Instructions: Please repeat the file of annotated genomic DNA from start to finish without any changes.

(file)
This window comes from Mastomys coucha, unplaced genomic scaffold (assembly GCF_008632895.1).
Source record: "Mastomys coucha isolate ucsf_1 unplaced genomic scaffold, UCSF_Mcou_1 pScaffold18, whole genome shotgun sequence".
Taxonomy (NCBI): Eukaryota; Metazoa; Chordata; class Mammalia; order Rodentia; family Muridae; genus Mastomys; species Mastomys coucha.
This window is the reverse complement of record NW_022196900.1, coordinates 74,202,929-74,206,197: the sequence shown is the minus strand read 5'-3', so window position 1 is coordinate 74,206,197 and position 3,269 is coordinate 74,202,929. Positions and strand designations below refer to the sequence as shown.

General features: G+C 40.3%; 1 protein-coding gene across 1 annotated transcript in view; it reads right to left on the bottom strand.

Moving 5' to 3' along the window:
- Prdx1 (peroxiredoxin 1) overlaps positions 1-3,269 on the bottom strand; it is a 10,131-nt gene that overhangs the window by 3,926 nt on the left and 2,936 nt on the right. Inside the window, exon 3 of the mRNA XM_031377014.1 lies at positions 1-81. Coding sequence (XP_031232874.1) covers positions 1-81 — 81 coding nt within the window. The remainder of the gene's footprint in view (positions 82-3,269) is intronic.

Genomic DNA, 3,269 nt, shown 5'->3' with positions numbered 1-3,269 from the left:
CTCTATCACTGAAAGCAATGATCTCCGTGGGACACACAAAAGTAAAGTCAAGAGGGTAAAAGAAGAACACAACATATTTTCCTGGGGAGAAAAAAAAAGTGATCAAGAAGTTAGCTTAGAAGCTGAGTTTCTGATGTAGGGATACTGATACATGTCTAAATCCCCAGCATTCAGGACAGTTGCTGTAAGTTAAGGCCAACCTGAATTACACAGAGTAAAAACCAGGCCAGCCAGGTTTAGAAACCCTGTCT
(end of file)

This window comes from Mastomys coucha, unplaced genomic scaffold (assembly GCF_008632895.1).
Source record: "Mastomys coucha isolate ucsf_1 unplaced genomic scaffold, UCSF_Mcou_1 pScaffold18, whole genome shotgun sequence".
Taxonomy (NCBI): Eukaryota; Metazoa; Chordata; class Mammalia; order Rodentia; family Muridae; genus Mastomys; species Mastomys coucha.
This window is the reverse complement of record NW_022196900.1, coordinates 74,202,929-74,206,197: the sequence shown is the minus strand read 5'-3', so window position 1 is coordinate 74,206,197 and position 3,269 is coordinate 74,202,929. Positions and strand designations below refer to the sequence as shown.

General features: G+C 40.3%; 1 protein-coding gene across 1 annotated transcript in view; it reads right to left on the bottom strand.

Moving 5' to 3' along the window:
- Prdx1 (peroxiredoxin 1) overlaps positions 1-3,269 on the bottom strand; it is a 10,131-nt gene that overhangs the window by 3,926 nt on the left and 2,936 nt on the right. Inside the window, exon 3 of the mRNA XM_031377014.1 lies at positions 1-81. Coding sequence (XP_031232874.1) covers positions 1-81 — 81 coding nt within the window. The remainder of the gene's footprint in view (positions 82-3,269) is intronic.

Genomic DNA, 3,269 nt, shown 5'->3' with positions numbered 1-3,269 from the left:
CTCTATCACTGAAAGCAATGATCTCCGTGGGACACACAAAAGTAAAGTCAAGAGGGTAAAAGAAGAACACAACATATTTTCCTGGGGAGAAAAAAAAAGTGATCAAGAAGTTAGCTTAGAAGCTGAGTTTCTGATGTAGGGATACTGATACATGTCTAAATCCCCAGCATTCAGGACAGTTGCTGTAAGTTAAGGCCAACCTGAATTACACAGAGTAAAAACCAGGCCAGCCAGGTTTAGAAACCCTGTCT